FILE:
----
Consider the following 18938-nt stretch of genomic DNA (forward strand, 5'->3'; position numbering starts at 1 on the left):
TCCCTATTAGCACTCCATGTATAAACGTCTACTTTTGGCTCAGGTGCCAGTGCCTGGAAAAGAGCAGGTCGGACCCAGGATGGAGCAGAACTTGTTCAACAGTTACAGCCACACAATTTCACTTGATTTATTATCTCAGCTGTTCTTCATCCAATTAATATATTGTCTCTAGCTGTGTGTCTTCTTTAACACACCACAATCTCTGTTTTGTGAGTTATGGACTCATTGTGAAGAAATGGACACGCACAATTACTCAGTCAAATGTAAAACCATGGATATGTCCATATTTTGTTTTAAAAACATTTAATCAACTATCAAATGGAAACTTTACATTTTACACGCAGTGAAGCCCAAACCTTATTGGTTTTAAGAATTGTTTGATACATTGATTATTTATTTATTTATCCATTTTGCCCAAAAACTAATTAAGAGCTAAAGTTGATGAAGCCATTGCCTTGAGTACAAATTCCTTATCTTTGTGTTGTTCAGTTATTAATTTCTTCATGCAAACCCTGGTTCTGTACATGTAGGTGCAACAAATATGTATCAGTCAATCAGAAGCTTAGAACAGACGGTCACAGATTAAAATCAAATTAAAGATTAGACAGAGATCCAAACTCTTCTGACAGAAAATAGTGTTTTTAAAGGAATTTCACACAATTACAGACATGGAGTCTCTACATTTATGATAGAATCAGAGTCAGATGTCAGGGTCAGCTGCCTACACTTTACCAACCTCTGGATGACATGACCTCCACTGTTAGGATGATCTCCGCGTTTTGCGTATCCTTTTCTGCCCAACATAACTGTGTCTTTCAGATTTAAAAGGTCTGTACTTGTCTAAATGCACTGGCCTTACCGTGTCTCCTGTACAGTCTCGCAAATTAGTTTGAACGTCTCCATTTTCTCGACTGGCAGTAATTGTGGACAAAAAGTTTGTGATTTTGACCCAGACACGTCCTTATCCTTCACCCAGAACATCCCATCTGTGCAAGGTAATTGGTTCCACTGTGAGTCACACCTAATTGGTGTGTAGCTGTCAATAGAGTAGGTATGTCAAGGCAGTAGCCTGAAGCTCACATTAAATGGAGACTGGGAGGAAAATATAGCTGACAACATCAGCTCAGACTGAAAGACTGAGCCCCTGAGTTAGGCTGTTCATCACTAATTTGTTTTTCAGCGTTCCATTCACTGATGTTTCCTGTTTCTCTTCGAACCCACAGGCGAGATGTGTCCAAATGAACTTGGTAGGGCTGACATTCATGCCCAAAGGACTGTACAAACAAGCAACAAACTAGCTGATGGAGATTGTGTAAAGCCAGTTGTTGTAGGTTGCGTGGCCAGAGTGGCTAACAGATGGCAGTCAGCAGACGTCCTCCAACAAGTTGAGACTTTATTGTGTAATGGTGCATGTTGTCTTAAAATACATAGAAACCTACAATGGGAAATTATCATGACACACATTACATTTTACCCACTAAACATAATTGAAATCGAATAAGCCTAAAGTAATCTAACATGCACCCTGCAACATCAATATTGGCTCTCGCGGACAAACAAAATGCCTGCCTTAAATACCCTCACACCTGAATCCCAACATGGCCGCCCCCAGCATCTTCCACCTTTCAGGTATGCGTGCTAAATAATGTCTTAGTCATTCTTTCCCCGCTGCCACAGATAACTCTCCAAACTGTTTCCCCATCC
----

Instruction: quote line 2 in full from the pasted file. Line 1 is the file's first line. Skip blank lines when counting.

TCCCTATTAGCACTCCATGTATAAACGTCTACTTTTGGCTCAGGTGCCAGTGCCTGGAAAAGAGCAGGTCGGACCCAGGATGGAGCAGAACTTGTTCAACAGTTACAGCCACACAATTTCACTTGATTTATTATCTCAGCTGTTCTTCATCCAATTAATATATTGTCTCTAGCTGTGTGTCTTCTTTAACACACCACAATCTCTGTTTTGTGAGTTATGGACTCATTGTGAAGAAATGGACACGCACAATTACTCAGTCAAATGTAAAACCATGGATATGTCCATATTTTGTTTTAAAAACATTTAATCAACTATCAAATGGAAACTTTACATTTTACACGCAGTGAAGCCCAAACCTTATTGGTTTTAAGAATTGTTTGATACATTGATTATTTATTTATTTATCCATTTTGCCCAAAAACTAATTAAGAGCTAAAGTTGATGAAGCCATTGCCTTGAGTACAAATTCCTTATCTTTGTGTTGTTCAGTTATTAATTTCTTCATGCAAACCCTGGTTCTGTACATGTAGGTGCAACAAATATGTATCAGTCAATCAGAAGCTTAGAACAGACGGTCACAGATTAAAATCAAATTAAAGATTAGACAGAGATCCAAACTCTTCTGACAGAAAATAGTGTTTTTAAAGGAATTTCACACAATTACAGACATGGAGTCTCTACATTTATGATAGAATCAGAGTCAGATGTCAGGGTCAGCTGCCTACACTTTACCAACCTCTGGATGACATGACCTCCACTGTTAGGATGATCTCCGCGTTTTGCGTATCCTTTTCTGCCCAACATAACTGTGTCTTTCAGATTTAAAAGGTCTGTACTTGTCTAAATGCACTGGCCTTACCGTGTCTCCTGTACAGTCTCGCAAATTAGTTTGAACGTCTCCATTTTCTCGACTGGCAGTAATTGTGGACAAAAAGTTTGTGATTTTGACCCAGACACGTCCTTATCCTTCACCCAGAACATCCCATCTGTGCAAGGTAATTGGTTCCACTGTGAGTCACACCTAATTGGTGTGTAGCTGTCAATAGAGTAGGTATGTCAAGGCAGTAGCCTGAAGCTCACATTAAATGGAGACTGGGAGGAAAATATAGCTGACAACATCAGCTCAGACTGAAAGACTGAGCCCCTGAGTTAGGCTGTTCATCACTAATTTGTTTTTCAGCGTTCCATTCACTGATGTTTCCTGTTTCTCTTCGAACCCACAGGCGAGATGTGTCCAAATGAACTTGGTAGGGCTGACATTCATGCCCAAAGGACTGTACAAACAAGCAACAAACTAGCTGATGGAGATTGTGTAAAGCCAGTTGTTGTAGGTTGCGTGGCCAGAGTGGCTAACAGATGGCAGTCAGCAGACGTCCTCCAACAAGTTGAGACTTTATTGTGTAATGGTGCATGTTGTCTTAAAATACATAGAAACCTACAATGGGAAATTATCATGACACACATTACATTTTACCCACTAAACATAATTGAAATCGAATAAGCCTAAAGTAATCTAACATGCACCCTGCAACATCAATATTGGCTCTCGCGGACAAACAAAATGCCTGCCTTAAATACCCTCACACCTGAATCCCAACATGGCCGCCCCCAGCATCTTCCACCTTTCAGGTATGCGTGCTAAATAATGTCTTAGTCATTCTTTCCCCGCTGCCACAGATAACTCTCCAAACTGTTTCCCCATCC